Connected But Alone

We are connected to each other 24/7, 365 days a year now. We know more about each other and we are in contact with more people than at any point in human history.

But what are we doing with this connection?

Eventually, it all becomes noise. A million copy cats, a million people echoing one political view or stance vs another.

We’re saying a lot, but is anything sticking?

Many of us are tied down to social media platforms we don’t even like because of business, fear of missing out or both.

We “like” countless Facebook pages and posts in hopes of reciprocity.

Very rarely is authenticity, honesty or true connection online. By default it is a highlight reel of sorts. A selfish, look-at-me Jerry Springer-esque experience filled with sunsets, babies, dogs, cats, and food thrown in.

With each like and retweet, we feel a little better about ourselves. As if someone really cares or wants to endorse us. But then it all goes away.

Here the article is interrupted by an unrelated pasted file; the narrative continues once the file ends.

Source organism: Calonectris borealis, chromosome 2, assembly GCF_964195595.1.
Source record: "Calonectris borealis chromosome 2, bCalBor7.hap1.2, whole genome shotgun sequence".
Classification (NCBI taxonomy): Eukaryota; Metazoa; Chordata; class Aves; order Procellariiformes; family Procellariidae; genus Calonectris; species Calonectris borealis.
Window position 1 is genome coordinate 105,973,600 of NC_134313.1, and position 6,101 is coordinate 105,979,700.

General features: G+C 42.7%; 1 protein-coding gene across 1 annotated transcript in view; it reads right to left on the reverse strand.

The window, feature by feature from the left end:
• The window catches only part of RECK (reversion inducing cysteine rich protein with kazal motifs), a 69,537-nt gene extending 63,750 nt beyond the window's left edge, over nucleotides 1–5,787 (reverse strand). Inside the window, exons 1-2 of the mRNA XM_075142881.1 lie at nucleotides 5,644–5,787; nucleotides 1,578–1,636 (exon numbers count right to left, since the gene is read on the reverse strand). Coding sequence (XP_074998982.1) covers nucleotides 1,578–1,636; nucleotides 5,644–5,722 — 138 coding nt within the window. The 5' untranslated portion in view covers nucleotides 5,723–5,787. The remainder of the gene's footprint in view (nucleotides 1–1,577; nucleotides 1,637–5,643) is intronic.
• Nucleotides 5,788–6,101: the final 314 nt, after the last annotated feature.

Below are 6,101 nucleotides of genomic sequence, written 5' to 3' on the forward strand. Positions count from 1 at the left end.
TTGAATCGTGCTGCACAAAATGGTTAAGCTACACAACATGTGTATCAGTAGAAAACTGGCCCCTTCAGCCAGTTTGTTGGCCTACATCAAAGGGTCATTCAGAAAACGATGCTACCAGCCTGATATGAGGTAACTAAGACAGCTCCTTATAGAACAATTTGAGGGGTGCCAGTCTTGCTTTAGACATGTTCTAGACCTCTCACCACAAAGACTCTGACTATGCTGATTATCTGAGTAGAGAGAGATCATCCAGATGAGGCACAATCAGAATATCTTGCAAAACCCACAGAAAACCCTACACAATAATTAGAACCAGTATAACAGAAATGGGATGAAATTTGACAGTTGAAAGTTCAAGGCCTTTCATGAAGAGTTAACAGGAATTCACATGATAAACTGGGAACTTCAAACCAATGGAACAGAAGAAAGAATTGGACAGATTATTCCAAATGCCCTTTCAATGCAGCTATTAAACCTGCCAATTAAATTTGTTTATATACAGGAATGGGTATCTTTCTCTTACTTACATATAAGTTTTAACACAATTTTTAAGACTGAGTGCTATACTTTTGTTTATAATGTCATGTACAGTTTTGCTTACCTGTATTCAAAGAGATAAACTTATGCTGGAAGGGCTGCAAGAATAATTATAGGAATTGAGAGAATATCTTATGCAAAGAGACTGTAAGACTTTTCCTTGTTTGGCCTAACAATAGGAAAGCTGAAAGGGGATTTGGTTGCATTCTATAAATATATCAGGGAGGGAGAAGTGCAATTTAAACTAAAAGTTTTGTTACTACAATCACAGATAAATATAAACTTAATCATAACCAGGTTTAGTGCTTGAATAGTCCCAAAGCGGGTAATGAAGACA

A need is created to constantly fill the appreciation or gratification monster inside each of us. And then future generations see this and think it is normal. There is no way to know what the repercussions of this will be down the road but we’ve seen a few indicators: suicide takes more lives than any other form of injury.

We crave connection. To be with others and to know we aren’t alone.

If it keeps going in this direction, we will be tethered to the computer at all times, checking our phones in the middle of the night. Oh wait. Umm..

What can we do about this? Unplug. Turn off the device. Walk away. Find real connection. Sure, it’s inconvenient. But it is what you know you crave.

Real connection is not found on a screen.

A single golf clap? Or a long standing ovation?

By clapping more or less, you can signal to us which stories really stand out.